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2012 Moet et Chandon Dom Perignon

ITEM 8233743 - Removed from a professional wine storage facility; Purchased at retail; Consignor is original owner

Bidder Quantity Amount Total
2 $255
Item Sold Amount Date
I8243960 2 $255 May 29, 2022
I8238855 1 $255 May 29, 2022
I8223784 1 $255 May 15, 2022
I8204023 1 $255 May 1, 2022
I8185102 2 $255 Apr 17, 2022
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RATINGS

97Vinous / IWC

...dense, powerful wine. I am almost shocked by its vinous intensity and raw, unbridled power.

96+ The Wine Advocate

...notes of Anjou pear, smoke, toasted nuts, freshly baked bread and crisp stone fruit. Medium to full-bodied, deep and concentrated, it's still tightly wound, its incipiently fleshy core of fruit framed by racy acids and chalky grip, complemented by a classy pinpoint mousse.

96Wine Spectator

...waft of Mandarin orange on the nose that continues on the palate, which is layered with flavors of crushed blackberry and cassis, toast, chopped almond, graphite and oyster shell. A bright, finely-knit and harmonious version, with a lovely, raw silk-like mousse, and a lasting, expressive finish.

18.5+ Jancis Robinson

Classic lemon-zest and tension nose... Clean and neat and with light smokiness on the finish... Hugely impressive persistence.

PRODUCER

Moet et Chandon

Moet et Chandon produces the world’s most famous Champagne – Cuvee Dom Perignon. Located in Epernay, the heart of the Champagne appellation, the company is owned by Moet-Hennessy, party of LVMH Moet-Hennessy Louis Vuitton, a French-based company which is the world’s largest luxury goods conglomerate. Moet et Chandon produces several high quality Champagnes, though its premier cuvees are the Dom Perignon and the Dom Perignon Rose. Both are named after the famous 17th-century Benedictine monk Pierre Perignon, who, as his abbey’s cellar master, figured out how to keep bubbles in Champagne by corking it in reinforced bottles. Today Moet et Chandon includes nearly 2,000 acres of vineyards planted to Chardonnay, Pinot Noir and Meunier. The estate does not release production figures but industry insiders estimate that the Moet et Chandon sells more than 30 million bottles a year, more than twice its nearest competitor, Veuve Clicquot.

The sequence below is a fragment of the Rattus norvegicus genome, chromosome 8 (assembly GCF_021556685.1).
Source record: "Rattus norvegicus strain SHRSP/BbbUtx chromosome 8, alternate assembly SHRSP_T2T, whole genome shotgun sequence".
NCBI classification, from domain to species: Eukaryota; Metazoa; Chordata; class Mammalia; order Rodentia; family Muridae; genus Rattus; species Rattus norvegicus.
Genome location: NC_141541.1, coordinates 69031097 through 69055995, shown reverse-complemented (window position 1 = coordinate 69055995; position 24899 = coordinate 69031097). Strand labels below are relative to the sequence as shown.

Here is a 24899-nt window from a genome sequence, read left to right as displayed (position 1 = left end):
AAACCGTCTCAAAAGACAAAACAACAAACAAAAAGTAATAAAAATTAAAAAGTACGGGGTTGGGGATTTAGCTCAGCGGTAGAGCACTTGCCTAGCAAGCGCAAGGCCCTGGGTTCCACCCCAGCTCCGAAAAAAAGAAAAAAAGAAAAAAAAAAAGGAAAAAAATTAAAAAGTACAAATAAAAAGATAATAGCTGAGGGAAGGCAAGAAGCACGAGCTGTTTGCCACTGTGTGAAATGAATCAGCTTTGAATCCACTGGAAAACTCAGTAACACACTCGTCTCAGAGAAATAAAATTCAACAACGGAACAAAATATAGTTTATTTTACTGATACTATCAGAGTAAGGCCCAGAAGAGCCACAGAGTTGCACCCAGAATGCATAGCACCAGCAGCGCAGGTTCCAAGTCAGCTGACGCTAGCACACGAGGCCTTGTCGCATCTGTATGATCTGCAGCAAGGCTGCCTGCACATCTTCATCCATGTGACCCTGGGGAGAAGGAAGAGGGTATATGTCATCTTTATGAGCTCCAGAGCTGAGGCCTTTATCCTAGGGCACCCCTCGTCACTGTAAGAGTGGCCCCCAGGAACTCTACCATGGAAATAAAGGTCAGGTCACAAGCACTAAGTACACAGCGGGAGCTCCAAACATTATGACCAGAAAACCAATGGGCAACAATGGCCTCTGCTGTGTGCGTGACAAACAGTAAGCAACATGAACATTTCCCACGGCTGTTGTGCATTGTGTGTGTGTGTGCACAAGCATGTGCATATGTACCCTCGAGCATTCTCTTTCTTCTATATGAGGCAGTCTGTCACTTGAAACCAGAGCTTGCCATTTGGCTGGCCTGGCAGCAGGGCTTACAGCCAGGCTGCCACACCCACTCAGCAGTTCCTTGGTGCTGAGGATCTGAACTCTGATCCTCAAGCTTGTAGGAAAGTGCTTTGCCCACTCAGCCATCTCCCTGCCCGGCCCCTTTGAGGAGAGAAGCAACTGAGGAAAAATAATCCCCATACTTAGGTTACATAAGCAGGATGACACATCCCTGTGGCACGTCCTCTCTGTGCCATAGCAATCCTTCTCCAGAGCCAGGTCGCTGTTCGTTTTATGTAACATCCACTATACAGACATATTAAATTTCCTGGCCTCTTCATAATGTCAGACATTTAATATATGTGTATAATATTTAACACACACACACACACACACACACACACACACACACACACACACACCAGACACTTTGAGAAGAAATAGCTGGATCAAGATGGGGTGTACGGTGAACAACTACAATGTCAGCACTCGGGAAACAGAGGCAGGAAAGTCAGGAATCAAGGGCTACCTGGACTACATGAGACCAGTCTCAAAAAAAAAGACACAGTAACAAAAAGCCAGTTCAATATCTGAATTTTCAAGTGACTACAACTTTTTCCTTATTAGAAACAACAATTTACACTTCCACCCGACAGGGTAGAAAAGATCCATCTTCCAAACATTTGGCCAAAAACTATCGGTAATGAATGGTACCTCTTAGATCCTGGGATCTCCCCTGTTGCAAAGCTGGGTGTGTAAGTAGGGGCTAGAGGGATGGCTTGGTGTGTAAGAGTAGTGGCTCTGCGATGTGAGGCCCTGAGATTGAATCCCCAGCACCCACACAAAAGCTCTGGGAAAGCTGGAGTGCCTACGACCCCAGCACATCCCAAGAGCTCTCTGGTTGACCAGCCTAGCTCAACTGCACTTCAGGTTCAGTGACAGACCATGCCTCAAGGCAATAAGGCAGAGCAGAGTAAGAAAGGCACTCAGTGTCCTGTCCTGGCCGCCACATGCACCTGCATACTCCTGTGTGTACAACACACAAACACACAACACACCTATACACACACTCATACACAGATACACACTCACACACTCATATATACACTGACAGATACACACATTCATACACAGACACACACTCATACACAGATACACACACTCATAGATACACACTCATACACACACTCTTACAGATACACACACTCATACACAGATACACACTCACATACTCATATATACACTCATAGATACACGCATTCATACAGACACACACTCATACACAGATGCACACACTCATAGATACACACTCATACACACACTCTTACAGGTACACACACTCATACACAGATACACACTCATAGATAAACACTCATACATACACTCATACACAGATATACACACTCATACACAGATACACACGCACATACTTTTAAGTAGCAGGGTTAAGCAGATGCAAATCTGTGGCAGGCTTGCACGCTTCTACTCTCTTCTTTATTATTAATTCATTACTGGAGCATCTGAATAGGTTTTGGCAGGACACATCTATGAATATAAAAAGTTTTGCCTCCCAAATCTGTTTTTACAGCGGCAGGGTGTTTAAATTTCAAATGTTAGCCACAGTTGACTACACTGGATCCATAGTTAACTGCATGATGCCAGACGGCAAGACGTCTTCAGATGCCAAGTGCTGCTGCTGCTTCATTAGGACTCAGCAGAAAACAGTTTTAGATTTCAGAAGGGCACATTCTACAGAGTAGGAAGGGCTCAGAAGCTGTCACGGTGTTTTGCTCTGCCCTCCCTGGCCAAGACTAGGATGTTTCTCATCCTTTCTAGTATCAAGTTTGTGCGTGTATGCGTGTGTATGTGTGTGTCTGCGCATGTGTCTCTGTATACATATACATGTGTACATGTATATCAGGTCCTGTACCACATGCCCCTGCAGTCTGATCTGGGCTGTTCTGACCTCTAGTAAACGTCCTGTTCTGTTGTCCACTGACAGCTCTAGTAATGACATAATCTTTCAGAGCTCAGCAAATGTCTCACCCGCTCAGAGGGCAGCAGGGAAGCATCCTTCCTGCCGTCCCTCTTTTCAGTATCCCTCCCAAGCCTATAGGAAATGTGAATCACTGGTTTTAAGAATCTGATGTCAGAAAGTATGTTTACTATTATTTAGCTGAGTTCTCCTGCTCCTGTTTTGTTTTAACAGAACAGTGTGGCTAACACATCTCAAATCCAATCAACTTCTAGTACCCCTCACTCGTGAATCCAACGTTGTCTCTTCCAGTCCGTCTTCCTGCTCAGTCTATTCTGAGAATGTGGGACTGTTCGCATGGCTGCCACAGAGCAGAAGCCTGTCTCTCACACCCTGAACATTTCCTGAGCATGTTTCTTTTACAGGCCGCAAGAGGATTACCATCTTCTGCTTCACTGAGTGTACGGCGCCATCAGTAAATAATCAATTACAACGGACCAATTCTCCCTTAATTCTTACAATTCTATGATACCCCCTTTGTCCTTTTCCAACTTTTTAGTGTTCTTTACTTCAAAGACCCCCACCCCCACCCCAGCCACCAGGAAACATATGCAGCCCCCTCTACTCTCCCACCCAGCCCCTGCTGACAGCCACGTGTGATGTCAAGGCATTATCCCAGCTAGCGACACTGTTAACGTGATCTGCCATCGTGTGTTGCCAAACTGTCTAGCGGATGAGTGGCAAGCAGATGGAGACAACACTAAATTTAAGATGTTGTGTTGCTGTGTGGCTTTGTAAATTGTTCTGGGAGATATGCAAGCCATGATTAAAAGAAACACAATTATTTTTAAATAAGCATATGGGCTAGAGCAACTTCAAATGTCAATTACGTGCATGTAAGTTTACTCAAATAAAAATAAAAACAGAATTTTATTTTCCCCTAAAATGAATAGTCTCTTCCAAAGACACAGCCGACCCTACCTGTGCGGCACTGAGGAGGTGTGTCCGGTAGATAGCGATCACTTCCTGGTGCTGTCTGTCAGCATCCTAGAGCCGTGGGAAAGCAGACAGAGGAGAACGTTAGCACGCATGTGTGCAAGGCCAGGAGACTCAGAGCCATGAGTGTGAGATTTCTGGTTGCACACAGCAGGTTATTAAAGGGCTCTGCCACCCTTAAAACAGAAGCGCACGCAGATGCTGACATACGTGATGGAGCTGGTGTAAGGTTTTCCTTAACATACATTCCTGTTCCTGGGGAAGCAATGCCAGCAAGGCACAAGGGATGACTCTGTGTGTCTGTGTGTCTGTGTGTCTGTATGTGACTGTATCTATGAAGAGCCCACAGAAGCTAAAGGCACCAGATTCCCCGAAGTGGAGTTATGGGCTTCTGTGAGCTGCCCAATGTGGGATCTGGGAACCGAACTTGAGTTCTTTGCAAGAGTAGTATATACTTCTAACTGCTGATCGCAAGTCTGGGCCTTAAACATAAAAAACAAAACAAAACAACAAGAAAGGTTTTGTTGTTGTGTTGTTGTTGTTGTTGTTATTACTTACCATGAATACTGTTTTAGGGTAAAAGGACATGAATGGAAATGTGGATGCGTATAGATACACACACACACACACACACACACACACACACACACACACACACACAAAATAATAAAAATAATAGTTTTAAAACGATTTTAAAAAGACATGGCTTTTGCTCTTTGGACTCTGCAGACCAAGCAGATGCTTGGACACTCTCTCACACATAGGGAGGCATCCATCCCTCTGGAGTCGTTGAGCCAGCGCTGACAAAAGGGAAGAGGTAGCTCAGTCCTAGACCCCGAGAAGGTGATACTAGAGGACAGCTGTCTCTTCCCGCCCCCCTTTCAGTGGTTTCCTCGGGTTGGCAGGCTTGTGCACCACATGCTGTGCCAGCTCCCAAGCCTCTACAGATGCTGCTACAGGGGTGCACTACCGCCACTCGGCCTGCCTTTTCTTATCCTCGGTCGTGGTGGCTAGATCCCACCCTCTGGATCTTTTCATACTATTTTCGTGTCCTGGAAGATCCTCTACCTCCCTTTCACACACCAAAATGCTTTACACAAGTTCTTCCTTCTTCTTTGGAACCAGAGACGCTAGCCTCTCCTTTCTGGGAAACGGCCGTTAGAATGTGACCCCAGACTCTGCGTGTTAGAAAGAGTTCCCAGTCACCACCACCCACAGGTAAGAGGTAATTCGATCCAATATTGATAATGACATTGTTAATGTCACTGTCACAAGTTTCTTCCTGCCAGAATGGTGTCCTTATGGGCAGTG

REGION

France, Champagne

Champagne is a small, beautiful wine growing region northeast of Paris whose famous name is misused a million times a day. As wine enthusiasts and all French people are well aware, only sparkling wines produced in Champagne from grapes grown in Champagne can be called Champagne. Sparkling wines produced anywhere else, including in other parts of France, must be called something besides Champagne. Champagne producers are justifiably protective of their wines and the prestige associated with true Champagne. Though the region was growing grapes and making wines in ancient times, it began specializing in sparkling wine in the 17th century, when a Benedictine monk named Dom Pierre Pérignon formulated a set guidelines to improve the quality of the local sparkling wines. Despite legends to the contrary, Dom Pérignon did not “invent” sparkling wine, but his rules about aggressive pruning, small yields and multiple pressings of the grapes were widely adopted, and by the 18th and 19th centuries Champagne had become the wine of choice in fashionable courts and palaces throughout Europe. Today there are 75,000 acres of vineyards in Champagne growing Pinot Noir, Chardonnay and Pinot Meunier. Champagne’s official appellation system classifies villages as Grand Cru or Premier Cru, though there are also many excellent Champagnes that simply carry the regional appellation. Along with well-known international Champagne houses there are numerous so-called “producer Champagnes,” meaning wines made by families who, usually for several or more generations, have worked their own vineyards and produced Champagne only from their own grapes.